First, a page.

Assessing the influence of lower facial profile convexity on perceived attractiveness in the orthognathic patient, clinician, and layperson.

Consultant Orthodontist/Honorary Senior Lecturer, Kingston and St. George's Hospitals and St. George's Medical School, London, United Kingdom.
Oral surgery, oral medicine, oral pathology and oral radiology 09/2012; 114(3):303-11. DOI: 10.1016/j.tripleo.2011.07.031
Source: PubMed

ABSTRACT The aim was a quantitative evaluation of how the severity of lower facial profile convexity influences perceived attractiveness.
The lower facial profile of an idealized image was altered incrementally between 14° to -16°. Images were rated on a Likert scale by orthognathic patients, laypeople, and clinicians.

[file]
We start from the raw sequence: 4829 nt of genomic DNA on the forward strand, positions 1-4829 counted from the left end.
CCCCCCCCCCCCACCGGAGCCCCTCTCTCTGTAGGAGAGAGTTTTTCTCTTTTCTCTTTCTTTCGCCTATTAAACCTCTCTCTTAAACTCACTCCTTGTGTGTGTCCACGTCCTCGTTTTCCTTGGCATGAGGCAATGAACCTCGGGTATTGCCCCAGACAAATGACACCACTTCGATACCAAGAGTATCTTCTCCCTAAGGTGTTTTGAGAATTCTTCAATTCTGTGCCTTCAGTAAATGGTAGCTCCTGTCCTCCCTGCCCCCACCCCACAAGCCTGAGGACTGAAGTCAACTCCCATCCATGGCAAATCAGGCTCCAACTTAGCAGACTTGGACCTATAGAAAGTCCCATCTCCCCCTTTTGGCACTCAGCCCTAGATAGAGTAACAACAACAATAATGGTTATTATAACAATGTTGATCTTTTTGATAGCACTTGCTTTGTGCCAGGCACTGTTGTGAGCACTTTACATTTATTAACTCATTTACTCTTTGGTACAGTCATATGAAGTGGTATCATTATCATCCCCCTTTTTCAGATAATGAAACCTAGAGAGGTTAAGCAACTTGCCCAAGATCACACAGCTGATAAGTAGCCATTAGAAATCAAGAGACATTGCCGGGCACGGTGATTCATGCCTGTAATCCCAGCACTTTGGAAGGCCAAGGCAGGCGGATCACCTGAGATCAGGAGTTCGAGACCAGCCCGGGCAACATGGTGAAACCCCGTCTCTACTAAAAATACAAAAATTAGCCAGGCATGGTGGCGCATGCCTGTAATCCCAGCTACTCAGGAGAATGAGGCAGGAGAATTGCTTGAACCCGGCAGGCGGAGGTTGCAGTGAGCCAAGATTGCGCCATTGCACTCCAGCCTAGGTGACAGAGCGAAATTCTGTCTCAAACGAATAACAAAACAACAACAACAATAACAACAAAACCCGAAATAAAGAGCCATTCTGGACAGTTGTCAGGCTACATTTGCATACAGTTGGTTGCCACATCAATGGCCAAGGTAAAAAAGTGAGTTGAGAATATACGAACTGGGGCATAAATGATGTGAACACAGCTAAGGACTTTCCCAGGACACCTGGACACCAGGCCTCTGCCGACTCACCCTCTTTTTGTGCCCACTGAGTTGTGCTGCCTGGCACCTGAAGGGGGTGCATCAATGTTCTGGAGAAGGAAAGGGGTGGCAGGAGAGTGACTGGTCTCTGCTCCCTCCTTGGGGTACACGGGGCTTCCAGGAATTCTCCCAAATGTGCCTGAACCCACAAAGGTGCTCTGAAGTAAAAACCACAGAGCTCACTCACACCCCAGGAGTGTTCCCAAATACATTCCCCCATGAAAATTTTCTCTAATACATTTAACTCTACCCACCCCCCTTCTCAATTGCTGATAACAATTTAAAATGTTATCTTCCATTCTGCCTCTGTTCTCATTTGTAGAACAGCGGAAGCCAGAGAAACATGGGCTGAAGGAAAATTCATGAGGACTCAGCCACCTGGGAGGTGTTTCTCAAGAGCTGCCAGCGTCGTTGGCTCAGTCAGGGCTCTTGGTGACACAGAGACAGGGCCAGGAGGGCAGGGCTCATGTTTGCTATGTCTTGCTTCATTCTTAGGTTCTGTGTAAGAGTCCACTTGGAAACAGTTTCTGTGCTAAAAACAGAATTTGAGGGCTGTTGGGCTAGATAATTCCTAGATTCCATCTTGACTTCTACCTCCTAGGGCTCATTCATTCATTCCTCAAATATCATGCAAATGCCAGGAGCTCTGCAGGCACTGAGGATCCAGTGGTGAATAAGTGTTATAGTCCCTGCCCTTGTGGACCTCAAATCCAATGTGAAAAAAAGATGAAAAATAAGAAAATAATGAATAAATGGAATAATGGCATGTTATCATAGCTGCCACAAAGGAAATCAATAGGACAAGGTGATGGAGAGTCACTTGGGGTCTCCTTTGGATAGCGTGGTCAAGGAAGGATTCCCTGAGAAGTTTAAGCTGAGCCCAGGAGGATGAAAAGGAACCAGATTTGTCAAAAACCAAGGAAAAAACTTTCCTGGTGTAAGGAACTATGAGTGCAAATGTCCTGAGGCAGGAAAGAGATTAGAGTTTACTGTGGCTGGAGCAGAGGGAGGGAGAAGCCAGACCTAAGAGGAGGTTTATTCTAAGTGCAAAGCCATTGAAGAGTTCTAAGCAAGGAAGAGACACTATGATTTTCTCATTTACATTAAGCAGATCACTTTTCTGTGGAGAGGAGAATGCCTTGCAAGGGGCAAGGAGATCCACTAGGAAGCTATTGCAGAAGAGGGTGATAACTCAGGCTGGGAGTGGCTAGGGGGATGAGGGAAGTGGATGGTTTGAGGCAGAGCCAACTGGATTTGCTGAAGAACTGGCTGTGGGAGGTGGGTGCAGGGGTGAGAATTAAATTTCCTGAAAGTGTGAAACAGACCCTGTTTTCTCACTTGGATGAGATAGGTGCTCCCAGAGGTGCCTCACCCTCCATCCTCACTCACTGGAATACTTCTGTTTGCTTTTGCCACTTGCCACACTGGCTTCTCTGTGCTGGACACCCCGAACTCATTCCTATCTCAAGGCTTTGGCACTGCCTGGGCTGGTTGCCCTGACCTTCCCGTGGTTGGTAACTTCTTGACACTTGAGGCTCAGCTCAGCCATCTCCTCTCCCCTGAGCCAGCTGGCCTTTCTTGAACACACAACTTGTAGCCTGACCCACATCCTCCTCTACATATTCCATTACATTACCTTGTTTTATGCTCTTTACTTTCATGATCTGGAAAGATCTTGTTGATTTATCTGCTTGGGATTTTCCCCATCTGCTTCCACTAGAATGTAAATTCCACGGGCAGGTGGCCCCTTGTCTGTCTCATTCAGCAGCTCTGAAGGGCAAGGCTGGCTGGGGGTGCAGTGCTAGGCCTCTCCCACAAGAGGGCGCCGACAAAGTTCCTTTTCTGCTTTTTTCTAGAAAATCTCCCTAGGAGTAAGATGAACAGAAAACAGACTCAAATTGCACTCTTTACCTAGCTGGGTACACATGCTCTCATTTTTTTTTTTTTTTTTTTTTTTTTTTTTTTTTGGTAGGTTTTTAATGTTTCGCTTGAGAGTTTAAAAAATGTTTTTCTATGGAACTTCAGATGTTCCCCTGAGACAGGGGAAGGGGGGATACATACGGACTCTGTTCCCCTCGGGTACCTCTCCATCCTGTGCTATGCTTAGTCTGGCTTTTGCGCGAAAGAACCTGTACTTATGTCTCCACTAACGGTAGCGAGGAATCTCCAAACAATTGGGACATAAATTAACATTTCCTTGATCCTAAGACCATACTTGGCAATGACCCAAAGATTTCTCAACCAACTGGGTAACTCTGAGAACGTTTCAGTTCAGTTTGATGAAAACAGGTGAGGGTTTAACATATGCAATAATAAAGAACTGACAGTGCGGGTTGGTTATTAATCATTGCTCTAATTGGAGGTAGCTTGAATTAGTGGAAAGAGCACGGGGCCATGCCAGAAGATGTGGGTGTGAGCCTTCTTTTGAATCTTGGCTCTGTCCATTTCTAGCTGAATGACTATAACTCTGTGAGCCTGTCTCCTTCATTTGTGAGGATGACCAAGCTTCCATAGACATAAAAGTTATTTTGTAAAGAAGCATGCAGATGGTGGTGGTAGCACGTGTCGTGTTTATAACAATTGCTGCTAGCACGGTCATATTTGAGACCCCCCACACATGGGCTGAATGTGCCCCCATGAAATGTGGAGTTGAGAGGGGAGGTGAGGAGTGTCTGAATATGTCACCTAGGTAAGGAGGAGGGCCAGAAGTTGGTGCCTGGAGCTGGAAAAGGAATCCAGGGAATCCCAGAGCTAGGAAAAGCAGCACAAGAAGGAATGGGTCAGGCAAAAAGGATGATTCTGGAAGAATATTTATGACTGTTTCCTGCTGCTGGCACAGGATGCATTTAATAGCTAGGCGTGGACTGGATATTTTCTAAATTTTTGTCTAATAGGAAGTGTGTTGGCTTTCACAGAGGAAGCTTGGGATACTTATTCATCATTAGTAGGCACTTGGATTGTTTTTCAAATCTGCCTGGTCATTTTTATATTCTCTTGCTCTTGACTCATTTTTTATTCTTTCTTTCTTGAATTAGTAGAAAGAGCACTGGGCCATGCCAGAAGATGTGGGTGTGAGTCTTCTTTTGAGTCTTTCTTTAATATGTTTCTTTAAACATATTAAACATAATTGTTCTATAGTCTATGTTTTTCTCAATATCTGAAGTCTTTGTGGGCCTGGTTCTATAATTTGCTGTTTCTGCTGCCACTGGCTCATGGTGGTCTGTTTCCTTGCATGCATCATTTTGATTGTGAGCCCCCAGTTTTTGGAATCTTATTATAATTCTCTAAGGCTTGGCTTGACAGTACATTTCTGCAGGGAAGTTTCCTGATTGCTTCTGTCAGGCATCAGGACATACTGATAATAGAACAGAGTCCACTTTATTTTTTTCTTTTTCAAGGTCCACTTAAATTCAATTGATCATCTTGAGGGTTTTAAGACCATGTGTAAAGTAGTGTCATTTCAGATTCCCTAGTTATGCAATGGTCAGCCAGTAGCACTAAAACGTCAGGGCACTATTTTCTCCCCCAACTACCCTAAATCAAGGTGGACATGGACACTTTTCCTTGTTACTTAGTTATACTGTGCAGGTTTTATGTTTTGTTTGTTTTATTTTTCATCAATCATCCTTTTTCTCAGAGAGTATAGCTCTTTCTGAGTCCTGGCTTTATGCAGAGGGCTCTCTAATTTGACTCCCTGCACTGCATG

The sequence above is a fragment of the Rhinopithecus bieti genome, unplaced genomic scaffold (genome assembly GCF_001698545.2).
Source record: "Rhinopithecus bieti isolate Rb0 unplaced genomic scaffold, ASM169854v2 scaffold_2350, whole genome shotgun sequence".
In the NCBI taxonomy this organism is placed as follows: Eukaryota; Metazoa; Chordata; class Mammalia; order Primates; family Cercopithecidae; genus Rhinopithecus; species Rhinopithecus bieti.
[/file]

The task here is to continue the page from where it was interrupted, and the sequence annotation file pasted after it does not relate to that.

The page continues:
Attractiveness ratings were greater for straight profiles in relation to convex/concave, with no significant difference between convex and concave profiles. Ratings decreased by 0.23 of a level for every degree increase in the convexity angle. Class II/III patients gave significantly reduced ratings of attractiveness and had greater desire for surgery than class I.
A straight profile is perceived as most attractive and greater degrees of convexity or concavity deemed progressively less attractive, but a range of 10° to -12° may be deemed acceptable; beyond these values surgical correction is desired. Patients are most critical, and clinicians are more critical than laypeople.

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